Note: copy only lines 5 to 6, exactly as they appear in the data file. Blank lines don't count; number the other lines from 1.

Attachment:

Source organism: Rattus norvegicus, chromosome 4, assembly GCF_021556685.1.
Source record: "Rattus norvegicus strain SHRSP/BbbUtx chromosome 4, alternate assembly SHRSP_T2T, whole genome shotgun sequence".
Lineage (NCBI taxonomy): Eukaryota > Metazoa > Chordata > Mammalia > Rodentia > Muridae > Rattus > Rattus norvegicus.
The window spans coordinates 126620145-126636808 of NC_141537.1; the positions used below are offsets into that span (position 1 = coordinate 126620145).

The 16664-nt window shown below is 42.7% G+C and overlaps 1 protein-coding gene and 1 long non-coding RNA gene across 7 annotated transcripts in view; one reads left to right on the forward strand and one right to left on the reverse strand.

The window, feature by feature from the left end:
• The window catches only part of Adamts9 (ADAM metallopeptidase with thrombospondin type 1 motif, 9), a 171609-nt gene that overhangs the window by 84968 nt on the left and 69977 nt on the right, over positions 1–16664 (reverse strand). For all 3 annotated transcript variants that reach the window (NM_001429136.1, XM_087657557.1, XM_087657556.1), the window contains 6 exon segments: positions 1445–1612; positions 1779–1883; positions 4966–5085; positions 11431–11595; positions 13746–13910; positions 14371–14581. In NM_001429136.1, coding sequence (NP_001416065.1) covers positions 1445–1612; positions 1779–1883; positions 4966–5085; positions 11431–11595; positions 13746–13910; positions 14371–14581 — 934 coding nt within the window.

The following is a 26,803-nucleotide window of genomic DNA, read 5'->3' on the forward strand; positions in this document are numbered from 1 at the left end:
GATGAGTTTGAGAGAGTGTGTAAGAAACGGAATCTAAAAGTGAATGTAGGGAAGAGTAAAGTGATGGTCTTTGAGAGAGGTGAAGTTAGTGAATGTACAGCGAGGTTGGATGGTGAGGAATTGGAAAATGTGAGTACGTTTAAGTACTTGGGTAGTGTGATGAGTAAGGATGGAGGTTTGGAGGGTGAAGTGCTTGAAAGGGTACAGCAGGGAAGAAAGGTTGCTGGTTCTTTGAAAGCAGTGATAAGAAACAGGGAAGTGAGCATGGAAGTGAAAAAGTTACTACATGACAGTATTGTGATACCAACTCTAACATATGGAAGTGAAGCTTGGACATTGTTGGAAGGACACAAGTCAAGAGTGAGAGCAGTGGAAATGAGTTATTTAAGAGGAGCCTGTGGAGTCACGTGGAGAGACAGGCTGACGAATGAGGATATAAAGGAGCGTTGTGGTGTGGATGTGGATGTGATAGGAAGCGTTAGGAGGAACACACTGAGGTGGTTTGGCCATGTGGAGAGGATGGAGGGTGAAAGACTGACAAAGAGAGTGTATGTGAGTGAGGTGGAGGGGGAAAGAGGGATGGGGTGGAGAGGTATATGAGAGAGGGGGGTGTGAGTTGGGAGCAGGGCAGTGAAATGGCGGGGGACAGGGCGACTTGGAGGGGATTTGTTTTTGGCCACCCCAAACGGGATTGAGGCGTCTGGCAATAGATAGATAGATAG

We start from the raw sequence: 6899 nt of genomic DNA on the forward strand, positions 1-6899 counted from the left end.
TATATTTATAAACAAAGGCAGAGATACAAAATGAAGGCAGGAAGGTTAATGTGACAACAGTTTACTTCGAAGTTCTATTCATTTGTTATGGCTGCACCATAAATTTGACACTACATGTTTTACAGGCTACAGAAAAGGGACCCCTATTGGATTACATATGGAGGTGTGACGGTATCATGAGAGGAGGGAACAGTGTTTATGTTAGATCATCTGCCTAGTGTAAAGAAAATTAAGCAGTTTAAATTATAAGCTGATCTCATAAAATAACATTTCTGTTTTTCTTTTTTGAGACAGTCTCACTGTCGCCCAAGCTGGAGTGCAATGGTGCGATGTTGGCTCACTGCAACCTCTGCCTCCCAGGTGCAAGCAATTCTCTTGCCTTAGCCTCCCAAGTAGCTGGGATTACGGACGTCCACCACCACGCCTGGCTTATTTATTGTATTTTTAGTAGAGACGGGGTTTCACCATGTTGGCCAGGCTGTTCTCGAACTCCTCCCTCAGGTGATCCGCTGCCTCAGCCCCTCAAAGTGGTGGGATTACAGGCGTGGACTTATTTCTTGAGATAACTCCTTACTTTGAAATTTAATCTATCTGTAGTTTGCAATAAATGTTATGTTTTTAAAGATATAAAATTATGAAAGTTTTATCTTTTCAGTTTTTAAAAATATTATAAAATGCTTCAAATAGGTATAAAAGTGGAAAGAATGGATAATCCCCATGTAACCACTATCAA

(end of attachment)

The 16664-nt window shown below is 42.7% G+C and overlaps 1 protein-coding gene and 1 long non-coding RNA gene across 7 annotated transcripts in view; one reads left to right on the forward strand and one right to left on the reverse strand.

The window, feature by feature from the left end: